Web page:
From the episode’s IMDB.com page citation:
“In an alternative 1969, two men on a perilous high-tech mission wrestle with the consequences of an unimaginable tragedy.”
As is always the case with any respectable anthology, audiences have to accept the good with the bad. This isn’t in any way meant to imply that some episodes might clearly be inferior; rather, I’m just trying to suggest that even a good idea might come with some bad (or lesser) trappings.
In fact, one could argue that such is the case with any writing. In any given story, viewers are provided a smattering of characters along with a set of circumstances that they have to accept at face value with very little pushback. (Not that the director, screenwriter, and/or actors are listening anyway!) Throughout the experience, we watch for these pieces to successfully complete whatever narrative puzzle has been designed, and we can only hope that – by the big finish – all questions will have been sufficiently answered so that we can then turn to one another right after (or at the water cooler on Monday morning) and properly share our thoughts on the show.
But anthologies do have to work a bit harder, or that’s what I’ve always believed. They’re often tasked in doing more with less – typically, episodes have the feel of a small feature movie but are produced on a fraction of the time and budget – and this can get in the way of achieving the desire results. It ain’t easy being an entertainer, and no one ever said it would be.
So … “Beyond The Sea” earns good marks at creating one of the more thoughtful SciFi scenarios for its slim cast of characters: astronauts Cliff Stanfield (played by Aaron Paul) and David Ross (Josh Hartnett) are sailing into deep space on a mission that never quite gets clearly defined, but – through the advent of some incredible consciousness-swapping technology – they’re also living out mission downtime back home on Earth in their respective robotic counterparts. Essentially, when they’re asleep in the space capsule, they’re living somewhat normal lives back home, both married and with families at different locales in the United States. Who said you couldn’t have it all, eh?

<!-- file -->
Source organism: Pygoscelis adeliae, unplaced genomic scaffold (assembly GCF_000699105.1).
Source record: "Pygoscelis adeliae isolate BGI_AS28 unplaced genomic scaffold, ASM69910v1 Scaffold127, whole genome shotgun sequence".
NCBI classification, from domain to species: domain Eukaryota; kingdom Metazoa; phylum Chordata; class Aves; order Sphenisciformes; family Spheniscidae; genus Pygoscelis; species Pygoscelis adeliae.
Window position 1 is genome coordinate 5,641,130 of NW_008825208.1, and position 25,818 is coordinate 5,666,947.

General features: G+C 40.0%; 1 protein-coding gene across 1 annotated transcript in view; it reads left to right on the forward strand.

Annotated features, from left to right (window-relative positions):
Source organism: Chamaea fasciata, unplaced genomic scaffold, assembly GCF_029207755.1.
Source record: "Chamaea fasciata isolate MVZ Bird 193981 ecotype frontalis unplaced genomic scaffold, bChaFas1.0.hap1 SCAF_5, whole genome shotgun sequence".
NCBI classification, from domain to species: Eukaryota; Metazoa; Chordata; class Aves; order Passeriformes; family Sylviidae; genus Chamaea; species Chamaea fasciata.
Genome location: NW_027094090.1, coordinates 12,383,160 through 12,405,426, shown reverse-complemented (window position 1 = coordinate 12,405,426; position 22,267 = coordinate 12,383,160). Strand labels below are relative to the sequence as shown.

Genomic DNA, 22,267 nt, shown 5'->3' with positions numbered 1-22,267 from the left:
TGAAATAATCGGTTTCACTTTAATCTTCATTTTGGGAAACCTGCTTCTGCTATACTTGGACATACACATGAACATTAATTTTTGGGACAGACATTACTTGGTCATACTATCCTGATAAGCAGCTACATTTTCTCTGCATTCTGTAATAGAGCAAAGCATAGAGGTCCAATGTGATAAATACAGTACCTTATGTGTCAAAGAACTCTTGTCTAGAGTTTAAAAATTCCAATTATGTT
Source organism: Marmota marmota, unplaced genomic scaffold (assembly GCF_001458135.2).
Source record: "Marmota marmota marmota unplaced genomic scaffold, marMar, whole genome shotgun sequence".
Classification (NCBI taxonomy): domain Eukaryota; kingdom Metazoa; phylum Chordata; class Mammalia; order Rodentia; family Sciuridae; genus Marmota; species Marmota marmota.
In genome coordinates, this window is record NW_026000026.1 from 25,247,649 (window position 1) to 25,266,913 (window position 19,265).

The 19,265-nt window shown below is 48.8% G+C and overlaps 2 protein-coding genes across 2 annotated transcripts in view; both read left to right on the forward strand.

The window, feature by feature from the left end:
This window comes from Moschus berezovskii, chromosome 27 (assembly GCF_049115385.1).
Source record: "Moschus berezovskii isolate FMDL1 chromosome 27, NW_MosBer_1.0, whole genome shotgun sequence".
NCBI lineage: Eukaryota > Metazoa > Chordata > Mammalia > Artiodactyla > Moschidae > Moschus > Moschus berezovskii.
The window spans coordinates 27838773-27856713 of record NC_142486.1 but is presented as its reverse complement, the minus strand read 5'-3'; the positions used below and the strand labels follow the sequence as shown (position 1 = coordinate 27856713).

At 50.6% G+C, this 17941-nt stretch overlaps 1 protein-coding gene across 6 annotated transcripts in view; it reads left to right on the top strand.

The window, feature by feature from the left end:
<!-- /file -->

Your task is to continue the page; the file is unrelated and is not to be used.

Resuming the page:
However, regular Earthmen and women aren’t all comfortable with the invention of these synthetic people. Apparently, some minor cults have sprung up to protest the Biblical implications of creating man in our own image; and one sect eventually goes after Ross and his family, massacring the astronaut, his wife, and their two children in an act of homegrown terrorism. With no replica to house his consciousness, the man is forced to live out his days in the cold isolation of distant space with only his waking hours alongside Stanfield for companionship.
Eventually, Stanfield and his wife (back on Earth) come up with an idea they believe might help the victim cope with his mounting grief: Cliff will allow David to ‘step’ into his robotic self for extremely limited sessions, giving him brief opportunities to once again feel the dirt under his feet, breath natural air again, and basically stretch his legs on the big blue marble once more.
Well … you don’t have to be a rocket scientist to see that this solution will likely end not so much ‘badly’ as it does ‘very badly,’ but that’s what audiences have come to expect from anthologies of this type. “Beyond The Sea” isn’t a bad episode in any respect, but it does suffer from an incredible level of predictability. Yes, Ross will be confused by ‘stepping’ into Stanfield’s live. Yes, Lana Stanfield (Kate Mara) will be tempted by the body of her husband now taking an uncharacteristic interest in her sexual and emotional well-being. Yes, Ross might take liberties without Cliff’s knowledge. Yes, it’ll all boil to a head, and even yes … you see what I mean?
Far too much of this journey we’ve seen before, albeit without the SciFi construct and the Space/Earth settings. While the performances are quite good and Charlie Brooker’s script tries to give it a measure of freshness by placing it an alternate universe, I just couldn’t quite get past the fact that it was all so obviously destined for a tragedy of personal destruction that could’ve / would’ve / should’ve been avoided by supposedly smart people.
Black Mirror’s “Beyond The Sea” (S06E03) was produced by Charlie Brooker and company in cooperation with Netflix. The episode is currently available for viewing on the streaming giant. As for the technical specifications? While I’m no trained video expert, I thought the accompanying sights and sounds were exceptional from start-to-finish.
“Beyond The Sea” has an interesting genre hook to make it all possible, one given a smidgen of freshness by setting its events in an alternate version of Earth, circa the late 1960’s. Still, I was never certain enough of just what these two astronauts were doing in the Final Frontier – yes, I wanted to know, mostly because that’s how I’m wired – and the general formulaic approach of both reacting to and creating character conflict has been done before. There were parts I liked and parts I didn’t, but you can’t tell me you didn’t see this ending coming from miles away … unless you weren’t watching.
In the interests of fairness, I’m pleased to disclose that the entire sixth season of Black Mirror is presently available to me as a current Netflix subscriber, and I was provided absolutely no advance screening of any episodes in exchange for a complimentary review.